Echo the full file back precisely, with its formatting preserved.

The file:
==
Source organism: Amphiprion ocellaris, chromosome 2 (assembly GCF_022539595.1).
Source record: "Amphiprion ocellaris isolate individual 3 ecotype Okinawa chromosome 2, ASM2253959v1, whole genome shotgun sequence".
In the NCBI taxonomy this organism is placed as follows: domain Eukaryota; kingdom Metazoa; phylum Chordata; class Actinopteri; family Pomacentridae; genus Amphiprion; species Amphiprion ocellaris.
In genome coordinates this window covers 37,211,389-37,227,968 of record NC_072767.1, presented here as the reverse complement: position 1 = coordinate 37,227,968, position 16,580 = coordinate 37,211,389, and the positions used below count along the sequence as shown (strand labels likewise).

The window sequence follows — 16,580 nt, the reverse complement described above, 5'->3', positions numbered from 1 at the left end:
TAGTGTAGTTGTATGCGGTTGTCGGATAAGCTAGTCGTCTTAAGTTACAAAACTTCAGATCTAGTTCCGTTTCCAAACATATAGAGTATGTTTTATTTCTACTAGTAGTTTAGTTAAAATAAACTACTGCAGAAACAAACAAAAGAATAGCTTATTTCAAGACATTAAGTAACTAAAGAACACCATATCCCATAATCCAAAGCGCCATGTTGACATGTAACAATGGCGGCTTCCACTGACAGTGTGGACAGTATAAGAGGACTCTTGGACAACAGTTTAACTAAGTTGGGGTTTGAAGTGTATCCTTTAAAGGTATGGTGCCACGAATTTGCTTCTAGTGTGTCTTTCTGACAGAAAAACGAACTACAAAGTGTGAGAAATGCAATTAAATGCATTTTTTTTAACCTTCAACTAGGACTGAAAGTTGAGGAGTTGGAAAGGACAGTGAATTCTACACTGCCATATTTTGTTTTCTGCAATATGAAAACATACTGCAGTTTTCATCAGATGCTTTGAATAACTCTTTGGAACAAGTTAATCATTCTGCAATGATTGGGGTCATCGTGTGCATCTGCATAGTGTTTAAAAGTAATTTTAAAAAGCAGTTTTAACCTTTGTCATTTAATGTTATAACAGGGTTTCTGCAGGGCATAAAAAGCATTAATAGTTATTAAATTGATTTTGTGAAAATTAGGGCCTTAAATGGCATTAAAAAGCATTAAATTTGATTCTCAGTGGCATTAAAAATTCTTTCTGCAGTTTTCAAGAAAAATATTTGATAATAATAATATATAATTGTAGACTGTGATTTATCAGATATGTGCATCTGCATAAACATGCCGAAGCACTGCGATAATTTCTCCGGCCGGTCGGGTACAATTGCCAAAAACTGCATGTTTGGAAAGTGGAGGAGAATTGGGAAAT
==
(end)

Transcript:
Source organism: Amphiprion ocellaris, chromosome 2 (assembly GCF_022539595.1).
Source record: "Amphiprion ocellaris isolate individual 3 ecotype Okinawa chromosome 2, ASM2253959v1, whole genome shotgun sequence".
In the NCBI taxonomy this organism is placed as follows: domain Eukaryota; kingdom Metazoa; phylum Chordata; class Actinopteri; family Pomacentridae; genus Amphiprion; species Amphiprion ocellaris.
In genome coordinates this window covers 37,211,389-37,227,968 of record NC_072767.1, presented here as the reverse complement: position 1 = coordinate 37,227,968, position 16,580 = coordinate 37,211,389, and the positions used below count along the sequence as shown (strand labels likewise).

The window sequence follows — 16,580 nt, the reverse complement described above, 5'->3', positions numbered from 1 at the left end:
TAGTGTAGTTGTATGCGGTTGTCGGATAAGCTAGTCGTCTTAAGTTACAAAACTTCAGATCTAGTTCCGTTTCCAAACATATAGAGTATGTTTTATTTCTACTAGTAGTTTAGTTAAAATAAACTACTGCAGAAACAAACAAAAGAATAGCTTATTTCAAGACATTAAGTAACTAAAGAACACCATATCCCATAATCCAAAGCGCCATGTTGACATGTAACAATGGCGGCTTCCACTGACAGTGTGGACAGTATAAGAGGACTCTTGGACAACAGTTTAACTAAGTTGGGGTTTGAAGTGTATCCTTTAAAGGTATGGTGCCACGAATTTGCTTCTAGTGTGTCTTTCTGACAGAAAAACGAACTACAAAGTGTGAGAAATGCAATTAAATGCATTTTTTTTAACCTTCAACTAGGACTGAAAGTTGAGGAGTTGGAAAGGACAGTGAATTCTACACTGCCATATTTTGTTTTCTGCAATATGAAAACATACTGCAGTTTTCATCAGATGCTTTGAATAACTCTTTGGAACAAGTTAATCATTCTGCAATGATTGGGGTCATCGTGTGCATCTGCATAGTGTTTAAAAGTAATTTTAAAAAGCAGTTTTAACCTTTGTCATTTAATGTTATAACAGGGTTTCTGCAGGGCATAAAAAGCATTAATAGTTATTAAATTGATTTTGTGAAAATTAGGGCCTTAAATGGCATTAAAAAGCATTAAATTTGATTCTCAGTGGCATTAAAAATTCTTTCTGCAGTTTTCAAGAAAAATATTTGATAATAATAATATATAATTGTAGACTGTGATTTATCAGATATGTGCATCTGCATAAACATGCCGAAGCACTGCGATAATTTCTCCGGCCGGTCGGGTACAATTGCCAAAAACTGCATGTTTGGAAAGTGGAGGAGAATTGGGAAAT